Finally, humanitarian exemptions convey the impression that an exemption is always necessary to allow humanitarians to operate in sanctioned jurisdictions, and that previously agreed upon legal frameworks are not sufficient to safeguard humanitarian action. For example, in situations of armed conflict, such as in Yemen, where International Humanitarian Law (IHL) applies, requests to the Security Council’s sanction committees for humanitarian exemptions create an unnecessary layer of consent. Further, once the parties to a conflict have provided their consent, there is an obligation on all states to facilitate unimpeded humanitarian relief operations, which seems at odds with the additional procedures and red tape involving the Security Council or other sanction authorities to get exemptions.
The humanitarian exemption procedure— slow at the best of times— is under further stress from COVID-19, as organizations and countries grapple with responding to the global pandemic. As the High Commissioner on Human Rights clearly requested, “humanitarian exemptions to sanctions measures should be given broad and practical effect, with prompt, flexible authorization for essential medical equipment and supplies.” Accordingly, relevant sanctions authorities could anticipate the growing demand for exemptions and put forth measures, including the approval of a white list for products essential to the fight against COVID-19 that would ease and expedite the exemption procedure.
Overcompliance: lasting and exacerbated impact
Humanitarian exemptions alone have not been sufficient to solve other indirect hinderances, particularly overcompliance and the risk-averse behaviors of donors, financial institutions, private companies, and humanitarian organizations themselves. Legal and reputational concerns of intermediaries—notably financial institutions and private companies—have led to “de-risking” behaviors, whereby they refuse to facilitate transactions of humanitarian actors operating in jurisdictions subject to sanctions although it may not be prohibited. These effects continue to play out during the pandemic and are exacerbated by shortages of medical equipment and export controls on personal protective equipment put in place by multiple states. Companies have been called to remain extremely vigilant in their compliance efforts. Facing procedurally complex transactions, companies may assess that the risks of engaging with sanctioned jurisdictions outweigh the benefits. In this context, we can expect overcompliance to increase, continuing to indirectly impact humanitarian action.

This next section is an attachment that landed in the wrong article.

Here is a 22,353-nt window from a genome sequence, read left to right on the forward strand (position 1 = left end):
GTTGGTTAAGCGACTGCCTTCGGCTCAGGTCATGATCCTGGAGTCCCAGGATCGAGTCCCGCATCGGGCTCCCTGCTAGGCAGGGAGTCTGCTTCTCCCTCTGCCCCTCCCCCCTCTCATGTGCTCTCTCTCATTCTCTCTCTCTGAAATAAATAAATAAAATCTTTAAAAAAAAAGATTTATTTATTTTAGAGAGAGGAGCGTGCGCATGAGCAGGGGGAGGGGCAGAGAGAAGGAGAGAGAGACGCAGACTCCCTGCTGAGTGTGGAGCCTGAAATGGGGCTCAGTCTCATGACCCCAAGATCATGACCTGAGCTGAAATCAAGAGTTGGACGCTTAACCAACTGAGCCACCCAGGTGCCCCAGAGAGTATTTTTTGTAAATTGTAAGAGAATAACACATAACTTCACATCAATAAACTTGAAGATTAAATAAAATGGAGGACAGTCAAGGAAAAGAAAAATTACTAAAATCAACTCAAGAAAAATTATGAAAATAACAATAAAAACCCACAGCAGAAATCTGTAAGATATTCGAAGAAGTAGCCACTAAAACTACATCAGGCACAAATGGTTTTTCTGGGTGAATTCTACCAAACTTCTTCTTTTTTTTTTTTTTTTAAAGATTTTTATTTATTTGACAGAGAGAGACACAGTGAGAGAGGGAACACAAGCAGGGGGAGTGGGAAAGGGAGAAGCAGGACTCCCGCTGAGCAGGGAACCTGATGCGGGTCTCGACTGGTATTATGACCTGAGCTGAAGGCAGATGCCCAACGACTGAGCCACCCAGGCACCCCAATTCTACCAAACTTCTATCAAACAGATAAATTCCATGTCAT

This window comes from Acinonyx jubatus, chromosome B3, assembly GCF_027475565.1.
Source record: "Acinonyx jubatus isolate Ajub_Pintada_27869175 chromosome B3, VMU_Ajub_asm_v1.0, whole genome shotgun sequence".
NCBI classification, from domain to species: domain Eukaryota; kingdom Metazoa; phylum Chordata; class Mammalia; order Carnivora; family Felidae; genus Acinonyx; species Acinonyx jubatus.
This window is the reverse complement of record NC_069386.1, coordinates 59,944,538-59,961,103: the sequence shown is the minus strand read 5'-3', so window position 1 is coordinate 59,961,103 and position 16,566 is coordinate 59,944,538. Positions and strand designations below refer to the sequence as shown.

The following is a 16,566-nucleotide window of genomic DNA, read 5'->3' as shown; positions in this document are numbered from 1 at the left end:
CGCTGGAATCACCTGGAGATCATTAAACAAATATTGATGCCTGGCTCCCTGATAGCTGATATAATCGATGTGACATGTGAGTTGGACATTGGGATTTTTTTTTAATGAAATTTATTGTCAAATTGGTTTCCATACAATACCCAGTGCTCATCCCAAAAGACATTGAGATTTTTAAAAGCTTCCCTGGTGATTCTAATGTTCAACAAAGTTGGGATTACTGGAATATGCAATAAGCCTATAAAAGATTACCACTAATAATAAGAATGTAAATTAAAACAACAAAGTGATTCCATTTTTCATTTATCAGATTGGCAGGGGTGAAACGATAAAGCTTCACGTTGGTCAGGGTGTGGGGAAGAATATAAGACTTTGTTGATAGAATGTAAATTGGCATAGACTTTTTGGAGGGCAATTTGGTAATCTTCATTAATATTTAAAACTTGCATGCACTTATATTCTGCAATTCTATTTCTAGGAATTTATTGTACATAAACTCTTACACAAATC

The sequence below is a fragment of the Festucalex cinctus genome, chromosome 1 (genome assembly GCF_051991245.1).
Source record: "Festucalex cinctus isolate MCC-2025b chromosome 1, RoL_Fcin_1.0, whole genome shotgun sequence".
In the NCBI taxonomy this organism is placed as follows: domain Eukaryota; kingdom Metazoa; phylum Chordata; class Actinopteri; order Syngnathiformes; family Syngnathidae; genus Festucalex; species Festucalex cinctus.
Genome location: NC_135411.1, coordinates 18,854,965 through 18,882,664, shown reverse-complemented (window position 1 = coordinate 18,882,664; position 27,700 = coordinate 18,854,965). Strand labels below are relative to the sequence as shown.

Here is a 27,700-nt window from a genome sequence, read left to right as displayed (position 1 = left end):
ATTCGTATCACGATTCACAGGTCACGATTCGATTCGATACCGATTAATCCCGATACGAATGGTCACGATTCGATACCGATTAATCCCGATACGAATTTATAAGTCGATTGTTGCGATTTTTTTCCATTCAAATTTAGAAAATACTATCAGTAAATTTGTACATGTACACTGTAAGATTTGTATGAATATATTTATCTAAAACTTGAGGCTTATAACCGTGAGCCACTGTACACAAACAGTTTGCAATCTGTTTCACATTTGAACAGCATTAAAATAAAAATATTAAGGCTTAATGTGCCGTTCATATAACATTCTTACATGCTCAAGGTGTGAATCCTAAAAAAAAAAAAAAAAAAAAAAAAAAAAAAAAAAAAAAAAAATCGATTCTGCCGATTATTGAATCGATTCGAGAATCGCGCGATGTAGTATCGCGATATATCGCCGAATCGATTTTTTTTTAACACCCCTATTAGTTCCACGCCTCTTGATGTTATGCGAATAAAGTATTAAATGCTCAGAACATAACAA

It is urgent for relevant sanctions authorities to curb this effect by reassuring actors involved in the humanitarian supply chain. To this end, legal guarantees could be provided to the private sector from relevant sanctions authorities. Cross-cutting exceptions could be promulgated, including by the UN Security Council (similar to the one carved out in the sanction regime related to the situation in Somalia) and new mechanisms could be put in place to facilitate humanitarian transactions.
The UN Secretary-General recently underlined that the global response to COVID-19 is “only as strong as the weakest health care system.” To that end, and pursuant to international human rights law and IHL, states must support and facilitate the delivery of medical and humanitarian aid to countries in need, including those subject to sanction regimes. The UN should seize the opportunity to adopt operationally relevant and politically viable solutions, including those offered in a recent IPI report, that would stem the effects of sanctions on humanitarian assistance during the pandemic and in the long run.
Agathe Sarfati is a policy analyst at the International Peace Institute’s Center for Peace Operations.